Jaramillo also notes that other research might benefit from their findings, including the high-throughput design of new regulators for large-scale engineering projects. "Also, we can foresee using allosteric RNAs to sense mRNAs by being subject to a conformational change after binding that could trigger a reporter." This would open the way to genetically-encoded and non invasive monitoring of gene expression dynamics – an important and unmet challenge in biophysics. "We're also exploring the use of RNA," Jaramillo concludes, "to create artificial signal transduction cascades."
These are interesting and powerful ideas. Not only can this technique be used to provide new levels of control and monitoring of gene expression -- they can also be used to create new types of computational devices using biological materials.

Study abstract in PNAS

Using DNA, RNA, or proteins to create logic circuits in cells may seem like a waste of time when we already have such powerful silicon-based computational devices. But the ability to embed designed computation at the cellular level provides humans with a level of explicit and specific fine control over biological functions which was only dreamed of in the past.

And it is likely that we will need that level of control to accomplish the conquest of cancer, degenerative disease, and ageing -- to say nothing of our quest to grow ever wiser and brighter.


Friday, September 07, 2012

Encode Project Opens Unimagined Vistas of Discovery

The more we learn about the mechanisms of life, the more we discover there is yet to be learned. Results from the "Encode Project" have reminded us of how little we know about the human genome and epigenome -- while at the same time opening the door to previously unimagined possibilities for discovery and scientific advancement. With this new opportunity for acquiring vast new knowledge, the road to longer lifespans and better brains has just gotten wider, smoother, and more solid.

We are just beginning to learn how our genes are regulated on a moment to moment basis. If we are to achieve our goals for longer, more capable, and more fulfilling lives, we will have to use all of our wits and tools -- and develop a lot of new ones.
When the Human Genome Project revealed that only around two percent of the genome is made up of protein-coding genes, it was suggested that the rest was made up of "junk DNA". The unsatisfactory conclusion left many geneticists skeptical, and Encode's findings now prove beyond doubt that the theory was way off mark.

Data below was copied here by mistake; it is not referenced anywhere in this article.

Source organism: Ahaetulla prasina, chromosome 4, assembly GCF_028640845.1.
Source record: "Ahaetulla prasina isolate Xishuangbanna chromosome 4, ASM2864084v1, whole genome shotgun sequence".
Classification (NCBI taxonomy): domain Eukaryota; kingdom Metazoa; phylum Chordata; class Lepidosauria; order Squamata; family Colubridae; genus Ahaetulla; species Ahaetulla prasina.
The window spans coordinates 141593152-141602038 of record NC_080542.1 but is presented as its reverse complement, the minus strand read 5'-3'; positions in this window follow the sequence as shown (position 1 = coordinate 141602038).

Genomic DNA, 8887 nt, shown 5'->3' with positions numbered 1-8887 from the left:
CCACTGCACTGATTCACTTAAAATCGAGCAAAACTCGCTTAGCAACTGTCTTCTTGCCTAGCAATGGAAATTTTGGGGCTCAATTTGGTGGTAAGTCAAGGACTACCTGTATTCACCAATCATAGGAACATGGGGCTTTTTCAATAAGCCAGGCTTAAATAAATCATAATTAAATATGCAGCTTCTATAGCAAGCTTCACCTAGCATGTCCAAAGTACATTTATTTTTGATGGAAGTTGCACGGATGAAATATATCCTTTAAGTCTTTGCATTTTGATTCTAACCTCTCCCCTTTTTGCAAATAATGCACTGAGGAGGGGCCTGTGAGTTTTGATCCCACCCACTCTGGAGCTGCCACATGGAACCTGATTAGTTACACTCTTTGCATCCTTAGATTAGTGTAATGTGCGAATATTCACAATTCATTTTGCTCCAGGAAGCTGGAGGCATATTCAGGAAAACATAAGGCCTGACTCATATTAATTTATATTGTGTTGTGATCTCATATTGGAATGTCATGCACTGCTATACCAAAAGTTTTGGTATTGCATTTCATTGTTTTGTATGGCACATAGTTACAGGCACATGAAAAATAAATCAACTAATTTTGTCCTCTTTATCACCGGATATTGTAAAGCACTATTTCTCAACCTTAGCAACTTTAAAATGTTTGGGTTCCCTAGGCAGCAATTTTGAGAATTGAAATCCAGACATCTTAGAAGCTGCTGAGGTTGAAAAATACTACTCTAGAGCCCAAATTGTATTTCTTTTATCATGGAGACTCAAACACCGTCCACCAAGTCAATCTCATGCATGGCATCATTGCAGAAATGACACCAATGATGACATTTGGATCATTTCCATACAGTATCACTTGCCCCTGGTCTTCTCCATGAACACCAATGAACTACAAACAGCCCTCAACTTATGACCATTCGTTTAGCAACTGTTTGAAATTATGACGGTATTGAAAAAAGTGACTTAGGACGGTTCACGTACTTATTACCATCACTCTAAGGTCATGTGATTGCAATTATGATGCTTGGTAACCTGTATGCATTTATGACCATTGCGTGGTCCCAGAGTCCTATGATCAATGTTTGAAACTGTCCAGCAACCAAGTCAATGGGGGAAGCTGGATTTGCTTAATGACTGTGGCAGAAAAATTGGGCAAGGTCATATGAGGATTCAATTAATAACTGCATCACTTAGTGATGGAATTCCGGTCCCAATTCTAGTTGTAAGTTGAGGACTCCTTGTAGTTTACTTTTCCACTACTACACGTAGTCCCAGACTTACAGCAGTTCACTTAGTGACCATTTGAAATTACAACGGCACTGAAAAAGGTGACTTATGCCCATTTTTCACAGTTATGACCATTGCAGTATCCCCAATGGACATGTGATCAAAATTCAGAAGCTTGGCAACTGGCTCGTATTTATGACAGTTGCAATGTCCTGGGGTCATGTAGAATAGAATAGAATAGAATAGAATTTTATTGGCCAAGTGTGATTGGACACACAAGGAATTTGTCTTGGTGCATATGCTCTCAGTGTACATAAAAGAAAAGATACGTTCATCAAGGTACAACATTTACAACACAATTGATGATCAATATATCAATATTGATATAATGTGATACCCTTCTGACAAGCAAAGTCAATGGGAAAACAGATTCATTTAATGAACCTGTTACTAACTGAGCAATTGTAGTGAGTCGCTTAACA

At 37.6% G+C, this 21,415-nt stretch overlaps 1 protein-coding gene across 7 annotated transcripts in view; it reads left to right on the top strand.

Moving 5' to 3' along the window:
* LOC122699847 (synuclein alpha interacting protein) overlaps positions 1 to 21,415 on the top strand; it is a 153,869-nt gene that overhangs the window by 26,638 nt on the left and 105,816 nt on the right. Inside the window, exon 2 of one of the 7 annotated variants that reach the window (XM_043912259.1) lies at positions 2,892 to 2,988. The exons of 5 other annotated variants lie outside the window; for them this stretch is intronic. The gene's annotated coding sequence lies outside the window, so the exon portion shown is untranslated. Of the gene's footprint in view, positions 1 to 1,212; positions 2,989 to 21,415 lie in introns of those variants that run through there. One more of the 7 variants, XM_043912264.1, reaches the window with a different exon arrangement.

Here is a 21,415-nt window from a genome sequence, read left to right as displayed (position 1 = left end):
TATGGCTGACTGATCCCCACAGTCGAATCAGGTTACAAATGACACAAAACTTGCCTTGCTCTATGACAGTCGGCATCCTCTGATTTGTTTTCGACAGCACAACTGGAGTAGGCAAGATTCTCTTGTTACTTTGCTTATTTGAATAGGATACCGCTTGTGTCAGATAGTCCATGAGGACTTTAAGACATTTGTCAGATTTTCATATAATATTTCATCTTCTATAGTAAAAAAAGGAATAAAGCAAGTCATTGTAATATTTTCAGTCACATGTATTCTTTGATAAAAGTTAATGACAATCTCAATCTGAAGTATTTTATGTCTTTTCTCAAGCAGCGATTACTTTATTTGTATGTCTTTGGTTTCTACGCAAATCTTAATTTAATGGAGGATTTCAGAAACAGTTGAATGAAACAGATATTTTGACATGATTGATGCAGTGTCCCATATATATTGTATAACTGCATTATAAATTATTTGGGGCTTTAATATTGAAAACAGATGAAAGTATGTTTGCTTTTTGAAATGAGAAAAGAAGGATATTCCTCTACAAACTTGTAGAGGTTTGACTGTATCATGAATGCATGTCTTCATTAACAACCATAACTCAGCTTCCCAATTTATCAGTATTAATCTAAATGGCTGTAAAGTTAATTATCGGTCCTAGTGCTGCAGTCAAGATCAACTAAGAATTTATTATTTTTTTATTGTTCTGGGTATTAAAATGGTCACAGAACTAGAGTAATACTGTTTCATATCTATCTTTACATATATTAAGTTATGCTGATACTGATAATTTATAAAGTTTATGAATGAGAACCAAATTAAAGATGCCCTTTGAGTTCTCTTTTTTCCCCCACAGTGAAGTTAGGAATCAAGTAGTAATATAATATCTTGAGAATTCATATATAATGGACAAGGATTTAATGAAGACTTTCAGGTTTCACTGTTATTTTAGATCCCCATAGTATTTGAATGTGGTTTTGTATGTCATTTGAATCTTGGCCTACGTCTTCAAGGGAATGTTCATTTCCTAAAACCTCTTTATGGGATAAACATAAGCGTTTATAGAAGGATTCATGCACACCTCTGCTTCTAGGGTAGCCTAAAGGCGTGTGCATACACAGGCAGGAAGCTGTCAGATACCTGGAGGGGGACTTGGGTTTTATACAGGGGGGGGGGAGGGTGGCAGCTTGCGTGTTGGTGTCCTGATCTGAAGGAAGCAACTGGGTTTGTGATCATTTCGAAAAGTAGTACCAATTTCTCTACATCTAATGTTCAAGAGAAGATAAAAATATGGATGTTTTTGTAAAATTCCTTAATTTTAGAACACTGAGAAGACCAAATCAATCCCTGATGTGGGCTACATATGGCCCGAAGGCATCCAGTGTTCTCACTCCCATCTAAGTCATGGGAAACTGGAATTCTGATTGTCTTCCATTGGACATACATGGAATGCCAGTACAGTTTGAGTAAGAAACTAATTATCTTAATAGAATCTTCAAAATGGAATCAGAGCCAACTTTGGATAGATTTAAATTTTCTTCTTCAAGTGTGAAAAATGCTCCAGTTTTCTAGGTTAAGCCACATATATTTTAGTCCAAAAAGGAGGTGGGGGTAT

The new research instead shows that 80 percent of the 98% unaccounted for has some kind of biochemical function, with 10,000 genes tasked with regulating the DNA responsible for coding proteins -- these 10,000 are responsible for building single-strand RNA molecules that regulate the 20,000 protein-coding genes. The mass of otherwise unaccounted for DNA actually represents a series of around four million "switches" that regulate other genes, and around nine percent of DNA helps code these switches (the figure could end up being nearer 20 percent, however).

...Encode has its work cut out. Having identified these millions of genes and investigated what turns them on an off, the team needs to track how they are connected and which genes they control. This will prove particularly challenging, considering genes in the three-dimensional genome are not mapped out in a straightforward manner -- a gene-controlling switch could be located somewhere entirely different from the gene it controls. Understanding the complex circuit route is key to understanding the human genome while, according to Birney, identification of the entire genome is only about 10 percent done.


A User's Guide to the ENCODE Project (PDF)

First came the Human Genome Project, focusing on protein-coding genes. Next came the Encode Project, focusing on genes that regulate other genes. Now we will have to learn how the entire complex works together, for the sake of a better human future.